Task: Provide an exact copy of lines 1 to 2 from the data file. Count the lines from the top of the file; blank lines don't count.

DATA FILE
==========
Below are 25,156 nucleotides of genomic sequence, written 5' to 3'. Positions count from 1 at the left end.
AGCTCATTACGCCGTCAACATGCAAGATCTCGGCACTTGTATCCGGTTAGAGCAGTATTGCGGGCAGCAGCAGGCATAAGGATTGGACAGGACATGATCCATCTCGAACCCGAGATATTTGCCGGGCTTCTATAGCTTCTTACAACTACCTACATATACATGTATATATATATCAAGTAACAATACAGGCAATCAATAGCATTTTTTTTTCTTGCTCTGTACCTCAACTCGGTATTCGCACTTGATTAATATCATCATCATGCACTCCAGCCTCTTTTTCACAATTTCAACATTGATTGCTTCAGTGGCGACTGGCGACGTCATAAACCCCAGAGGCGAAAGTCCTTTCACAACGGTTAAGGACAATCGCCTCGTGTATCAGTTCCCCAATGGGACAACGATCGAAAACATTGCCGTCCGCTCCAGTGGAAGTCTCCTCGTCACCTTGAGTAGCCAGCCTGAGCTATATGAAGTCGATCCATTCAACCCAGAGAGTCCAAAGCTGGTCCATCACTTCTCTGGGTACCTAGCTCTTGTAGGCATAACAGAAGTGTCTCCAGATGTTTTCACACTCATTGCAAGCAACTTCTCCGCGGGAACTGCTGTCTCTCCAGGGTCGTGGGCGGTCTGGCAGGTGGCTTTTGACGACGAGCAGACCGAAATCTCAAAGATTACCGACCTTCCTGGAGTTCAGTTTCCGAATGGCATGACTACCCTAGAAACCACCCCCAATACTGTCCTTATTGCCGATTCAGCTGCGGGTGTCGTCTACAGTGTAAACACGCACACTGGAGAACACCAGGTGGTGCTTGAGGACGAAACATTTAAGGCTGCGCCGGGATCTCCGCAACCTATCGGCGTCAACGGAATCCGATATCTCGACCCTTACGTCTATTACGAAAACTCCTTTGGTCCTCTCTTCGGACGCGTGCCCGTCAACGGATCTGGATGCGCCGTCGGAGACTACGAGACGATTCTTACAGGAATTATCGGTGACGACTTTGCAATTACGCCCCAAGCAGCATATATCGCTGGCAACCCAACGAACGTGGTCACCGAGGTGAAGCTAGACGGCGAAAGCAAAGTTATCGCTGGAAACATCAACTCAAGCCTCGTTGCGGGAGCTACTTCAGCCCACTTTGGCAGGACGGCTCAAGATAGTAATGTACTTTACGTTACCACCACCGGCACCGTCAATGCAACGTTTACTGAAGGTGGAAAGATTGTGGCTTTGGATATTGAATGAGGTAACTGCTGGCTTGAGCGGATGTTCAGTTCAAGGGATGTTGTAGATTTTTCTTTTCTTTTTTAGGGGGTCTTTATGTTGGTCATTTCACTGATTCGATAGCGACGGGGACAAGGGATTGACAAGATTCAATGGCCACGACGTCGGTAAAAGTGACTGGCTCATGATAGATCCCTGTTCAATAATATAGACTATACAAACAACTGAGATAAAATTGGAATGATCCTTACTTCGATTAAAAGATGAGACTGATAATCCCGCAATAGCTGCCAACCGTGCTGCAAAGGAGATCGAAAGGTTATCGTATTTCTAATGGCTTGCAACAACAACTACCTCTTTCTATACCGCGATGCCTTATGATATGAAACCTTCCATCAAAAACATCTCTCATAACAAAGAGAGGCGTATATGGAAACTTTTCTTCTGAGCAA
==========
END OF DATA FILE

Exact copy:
Below are 25,156 nucleotides of genomic sequence, written 5' to 3'. Positions count from 1 at the left end.
AGCTCATTACGCCGTCAACATGCAAGATCTCGGCACTTGTATCCGGTTAGAGCAGTATTGCGGGCAGCAGCAGGCATAAGGATTGGACAGGACATGATCCATCTCGAACCCGAGATATTTGCCGGGCTTCTATAGCTTCTTACAACTACCTACATATACATGTATATATATATCAAGTAACAATACAGGCAATCAATAGCATTTTTTTTTCTTGCTCTGTACCTCAACTCGGTATTCGCACTTGATTAATATCATCATCATGCACTCCAGCCTCTTTTTCACAATTTCAACATTGATTGCTTCAGTGGCGACTGGCGACGTCATAAACCCCAGAGGCGAAAGTCCTTTCACAACGGTTAAGGACAATCGCCTCGTGTATCAGTTCCCCAATGGGACAACGATCGAAAACATTGCCGTCCGCTCCAGTGGAAGTCTCCTCGTCACCTTGAGTAGCCAGCCTGAGCTATATGAAGTCGATCCATTCAACCCAGAGAGTCCAAAGCTGGTCCATCACTTCTCTGGGTACCTAGCTCTTGTAGGCATAACAGAAGTGTCTCCAGATGTTTTCACACTCATTGCAAGCAACTTCTCCGCGGGAACTGCTGTCTCTCCAGGGTCGTGGGCGGTCTGGCAGGTGGCTTTTGACGACGAGCAGACCGAAATCTCAAAGATTACCGACCTTCCTGGAGTTCAGTTTCCGAATGGCATGACTACCCTAGAAACCACCCCCAATACTGTCCTTATTGCCGATTCAGCTGCGGGTGTCGTCTACAGTGTAAACACGCACACTGGAGAACACCAGGTGGTGCTTGAGGACGAAACATTTAAGGCTGCGCCGGGATCTCCGCAACCTATCGGCGTCAACGGAATCCGATATCTCGACCCTTACGTCTATTACGAAAACTCCTTTGGTCCTCTCTTCGGACGCGTGCCCGTCAACGGATCTGGATGCGCCGTCGGAGACTACGAGACGATTCTTACAGGAATTATCGGTGACGACTTTGCAATTACGCCCCAAGCAGCATATATCGCTGGCAACCCAACGAACGTGGTCACCGAGGTGAAGCTAGACGGCGAAAGCAAAGTTATCGCTGGAAACATCAACTCAAGCCTCGTTGCGGGAGCTACTTCAGCCCACTTTGGCAGGACGGCTCAAGATAGTAATGTACTTTACGTTACCACCACCGGCACCGTCAATGCAACGTTTACTGAAGGTGGAAAGATTGTGGCTTTGGATATTGAATGAGGTAACTGCTGGCTTGAGCGGATGTTCAGTTCAAGGGATGTTGTAGATTTTTCTTTTCTTTTTTAGGGGGTCTTTATGTTGGTCATTTCACTGATTCGATAGCGACGGGGACAAGGGATTGACAAGATTCAATGGCCACGACGTCGGTAAAAGTGACTGGCTCATGATAGATCCCTGTTCAATAATATAGACTATACAAACAACTGAGATAAAATTGGAATGATCCTTACTTCGATTAAAAGATGAGACTGATAATCCCGCAATAGCTGCCAACCGTGCTGCAAAGGAGATCGAAAGGTTATCGTATTTCTAATGGCTTGCAACAACAACTACCTCTTTCTATACCGCGATGCCTTATGATATGAAACCTTCCATCAAAAACATCTCTCATAACAAAGAGAGGCGTATATGGAAACTTTTCTTCTGAGCAA